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NASCAR Race Weekend Central

Mirror Driving: A Hamlin-Petty Brawl, Are Dover Pits Too Small? & Team Orders Leave Us Appalled

Welcome to Mirror Driving. Every week, your favorite columnists sit down and give their opinion about the latest NASCAR news and rumors. Love us or hate us, make a comment below and tell us how you feel about what we’ve said!

This Week’s Participants:
Tom Bowles (Frontstretch Managing Editor & Mondays/Bowles-Eye View)
Toni Montgomery (Frontstretch Senior Editor & Fridays/Rick Crawford Driver Diary)
Tony Lumbis (Mondays/Rookie Report)
Beth Lunkenheimer (Tuesdays/Running Your Mouth & Various/Frontstretch Truck Series Reporter)
Mike Neff (Tuesdays/Full Throttle & Thursdays/Fantasy Picks ‘N’ Pans)
Tommy Thompson (Wednesdays/Thompson In Turn 5 & Fridays/Turn 5 Cartoon)
Matt Taliaferro (Thursdays/Fanning The Flames)
Amy Henderson (Fridays/Holding A Pretty Wheel)
Vito Pugliese (Wednesdays/Voice Of Vito & Fridays/That’s History)

Kyle Petty and Denny Hamlin got into it at Dover recently, after Petty confronted Hamlin in his car following a nasty incident that sent both drivers to the garage for repairs. Who should be apologizing to who – if anyone – and should NASCAR take action for this incident?

Vito: Hamlin has joined Kevin Harvick in the Jerkoff Hall of Fame.
Amy: And Kyle WILL be apologizing to NASCAR after he gets fined. The crash was all Denny, though.
Matt T.: Huh? I say no and no to those questions, Amy. The term “just one of those racin’ deals” gets used too much, but in this case it fits.
Mike: Right. Nobody should be apologizing to anyone, it was a racing deal.
Toni: And thanks to the Chase and the Top-35 rule, it got blown out of proportion.
Tony: Well, both were at fault because of how they made their confrontation so public. The crash was all Denny. Kyle went over to “talk” to him. At that point, it would still only be Denny – but Kyle pushed the envelope in a public forum, and now it’s both of them.
Mike: I will say flipping the visor down was a bit mean on Kyle’s part.
Amy: It’s Denny’s comments afterward that really bothered me. His drivel about how the Chase drivers are “more important” was just as uncalled for as Kyle’s smack.
Tom: To me, this opened up a bigger can of worms as to how drivers in the Chase feel about the non-Chasers. Because honestly, I think both drivers are at fault here. Denny could have been a little more patient… but Kyle also wasn’t leaving him that much room off turn 4.

BOWLES: HAMLIN, PETTY FAIL TO TAKE HIGH ROAD AT DOVER

Vito: It’s one thing to wreck a guy. It’s another to wreck a guy, bad mouth him, blame him for it, then say that you wish you would have punched him in the face and choked him three hours after he confronted you about it.
Tom: “He should heed…” Sorry Denny, Kyle shouldn’t heed anything. Unless you want to cakewalk to your title with no competition.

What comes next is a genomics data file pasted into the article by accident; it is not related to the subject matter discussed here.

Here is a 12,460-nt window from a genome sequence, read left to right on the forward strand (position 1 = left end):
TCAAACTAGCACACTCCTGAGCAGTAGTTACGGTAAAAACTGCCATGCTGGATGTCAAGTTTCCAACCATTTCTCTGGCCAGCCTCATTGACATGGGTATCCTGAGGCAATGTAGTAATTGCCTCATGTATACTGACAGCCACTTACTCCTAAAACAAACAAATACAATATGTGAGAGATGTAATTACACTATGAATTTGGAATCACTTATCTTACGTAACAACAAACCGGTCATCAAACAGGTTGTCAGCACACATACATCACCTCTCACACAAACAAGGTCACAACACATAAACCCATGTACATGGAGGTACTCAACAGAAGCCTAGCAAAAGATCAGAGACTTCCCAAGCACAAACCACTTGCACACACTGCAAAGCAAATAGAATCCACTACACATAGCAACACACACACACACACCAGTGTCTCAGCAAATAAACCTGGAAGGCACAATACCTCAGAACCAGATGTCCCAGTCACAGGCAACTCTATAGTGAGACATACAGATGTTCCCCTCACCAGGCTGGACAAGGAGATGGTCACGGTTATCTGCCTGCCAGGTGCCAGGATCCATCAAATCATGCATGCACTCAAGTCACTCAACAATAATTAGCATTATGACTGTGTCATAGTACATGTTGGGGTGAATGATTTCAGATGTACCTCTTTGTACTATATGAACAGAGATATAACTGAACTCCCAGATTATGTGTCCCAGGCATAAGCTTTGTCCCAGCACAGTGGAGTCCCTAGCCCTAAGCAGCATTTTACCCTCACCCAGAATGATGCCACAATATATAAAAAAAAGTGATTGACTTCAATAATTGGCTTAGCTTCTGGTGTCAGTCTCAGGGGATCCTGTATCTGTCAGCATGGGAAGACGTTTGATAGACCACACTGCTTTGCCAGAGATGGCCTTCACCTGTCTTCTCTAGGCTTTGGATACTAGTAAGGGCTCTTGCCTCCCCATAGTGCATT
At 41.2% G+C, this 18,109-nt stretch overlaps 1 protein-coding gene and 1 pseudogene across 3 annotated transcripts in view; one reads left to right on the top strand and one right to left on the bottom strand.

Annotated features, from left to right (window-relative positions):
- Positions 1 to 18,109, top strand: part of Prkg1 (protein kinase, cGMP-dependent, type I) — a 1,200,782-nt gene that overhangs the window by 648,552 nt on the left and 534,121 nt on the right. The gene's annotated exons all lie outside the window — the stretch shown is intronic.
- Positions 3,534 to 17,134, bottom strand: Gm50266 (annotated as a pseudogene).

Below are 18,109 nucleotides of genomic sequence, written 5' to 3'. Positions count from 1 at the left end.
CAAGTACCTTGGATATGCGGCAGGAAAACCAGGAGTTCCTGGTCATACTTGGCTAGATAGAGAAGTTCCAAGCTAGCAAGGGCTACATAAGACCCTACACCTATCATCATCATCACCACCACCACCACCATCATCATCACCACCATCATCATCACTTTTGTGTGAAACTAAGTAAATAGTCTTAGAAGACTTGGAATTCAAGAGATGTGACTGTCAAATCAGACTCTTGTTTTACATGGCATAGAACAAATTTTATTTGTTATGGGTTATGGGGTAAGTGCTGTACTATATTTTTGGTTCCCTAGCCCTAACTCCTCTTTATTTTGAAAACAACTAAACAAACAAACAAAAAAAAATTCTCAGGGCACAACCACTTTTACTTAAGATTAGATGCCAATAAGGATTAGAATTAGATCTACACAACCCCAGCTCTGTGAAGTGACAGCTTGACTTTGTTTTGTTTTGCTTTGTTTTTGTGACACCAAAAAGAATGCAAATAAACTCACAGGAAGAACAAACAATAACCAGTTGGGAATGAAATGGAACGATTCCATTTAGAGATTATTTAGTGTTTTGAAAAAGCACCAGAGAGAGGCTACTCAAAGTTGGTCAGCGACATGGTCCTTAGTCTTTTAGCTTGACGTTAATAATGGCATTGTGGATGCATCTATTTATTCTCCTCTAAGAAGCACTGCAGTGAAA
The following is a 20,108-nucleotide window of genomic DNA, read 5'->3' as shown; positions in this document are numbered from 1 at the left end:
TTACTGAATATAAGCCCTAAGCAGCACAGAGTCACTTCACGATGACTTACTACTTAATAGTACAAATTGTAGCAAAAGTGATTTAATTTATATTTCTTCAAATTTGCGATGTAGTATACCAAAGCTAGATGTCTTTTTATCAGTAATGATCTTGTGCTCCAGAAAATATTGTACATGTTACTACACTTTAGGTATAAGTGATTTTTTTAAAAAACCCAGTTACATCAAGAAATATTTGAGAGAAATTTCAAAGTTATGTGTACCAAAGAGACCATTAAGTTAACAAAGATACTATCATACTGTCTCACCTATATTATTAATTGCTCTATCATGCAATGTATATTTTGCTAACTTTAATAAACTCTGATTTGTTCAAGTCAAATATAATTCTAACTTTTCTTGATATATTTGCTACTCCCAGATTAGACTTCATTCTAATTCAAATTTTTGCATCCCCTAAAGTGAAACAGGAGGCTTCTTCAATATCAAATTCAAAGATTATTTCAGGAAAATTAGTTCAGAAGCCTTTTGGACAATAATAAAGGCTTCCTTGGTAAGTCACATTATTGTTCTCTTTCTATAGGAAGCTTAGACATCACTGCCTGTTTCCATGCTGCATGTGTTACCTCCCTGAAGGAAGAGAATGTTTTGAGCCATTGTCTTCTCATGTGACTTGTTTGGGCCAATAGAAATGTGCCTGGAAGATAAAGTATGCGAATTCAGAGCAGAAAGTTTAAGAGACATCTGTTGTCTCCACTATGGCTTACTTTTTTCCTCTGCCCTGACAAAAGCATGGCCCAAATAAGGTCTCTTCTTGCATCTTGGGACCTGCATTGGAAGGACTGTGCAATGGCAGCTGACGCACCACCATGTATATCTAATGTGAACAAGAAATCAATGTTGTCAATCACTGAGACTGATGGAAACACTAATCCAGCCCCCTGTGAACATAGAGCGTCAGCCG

Amy: I agree with Tom… Note to Denny… being in the Chase does NOT make you “more important” than anyone. Kyle had the position… if Denny had been patient, Kyle was going to let him go.
Toni: No, the Chase does not mean the other 31 cars move over and let you by just because you are a chaser. You still have to race 42 other guys every week.
Vito: If Kyle was so much slower, there should have been plenty of other lanes and opportunities to pass if he was so much more superior.
Tommy: The more we talk about this, I don’t know that apologies are in order by either driver. Denny learned a lesson. Let’s not forget he is only a sophomore… and is way behind in “bonehead moves.” Yesterday, he made one.
Tom: I think a lot of times we, as the media, can only give a sliver of what someone’s actual personality is, too. Like, we paint someone like Hamlin to not have a mean bone in his body… but he’s got a temper just like everyone else in the world. That hurts him in times like these.
Mike: Oh, there is no doubt that Denny has a rather over-inflated opinion of himself. Having to deal with Tony Stewart on a regular basis probably breeds that.
Matt T.: Well, I’m not even sure the wreck was Denny’s fault. You all are jumping the gun a bit.
Vito: Petty has been racing for almost 30 years. Denny’s been doing this what… a year and a half full-time? His FedEx commercials aren’t funny, and he has developed a habit of blaming everyone but himself. Hamlin was whining for weeks that Mark Martin tried to wreck him at Las Vegas, then again at Martinsville. Yes, that Mark Martin, and now that Kyle Petty.
Amy: And what Kyle was racing for in the Top 35 was JUST as crucial to his team as the Chase is for those guys.
Tony: Kyle might have been slow, but when you’re the guy in the back, most of the time you’re at fault.
Tommy: I really believe that Denny is feeling the pressure this time around in the Chase. Last year, he was to new to understand the significance of it.
Vito: The thing I have a problem with on Denny’s side is saying that he wished he would have punched him in the face because he shut his visor on him. Then, he said he wished he would have grabbed him by the throat.
Matt T.: I still don’t know that what happened on the track was Denny’s fault. I do know that what happened in the garage was of Kyle’s doing.
Tony: You know, we’re starting to see a little bit of Kasey Kahne in Denny… an early success, but when things don’t go right, they start to come apart a bit.
Matt T.: Look, we bitch when there are no throwbacks, then someone goes to fightin’ words and you all are crying foul. Can’t have it both ways.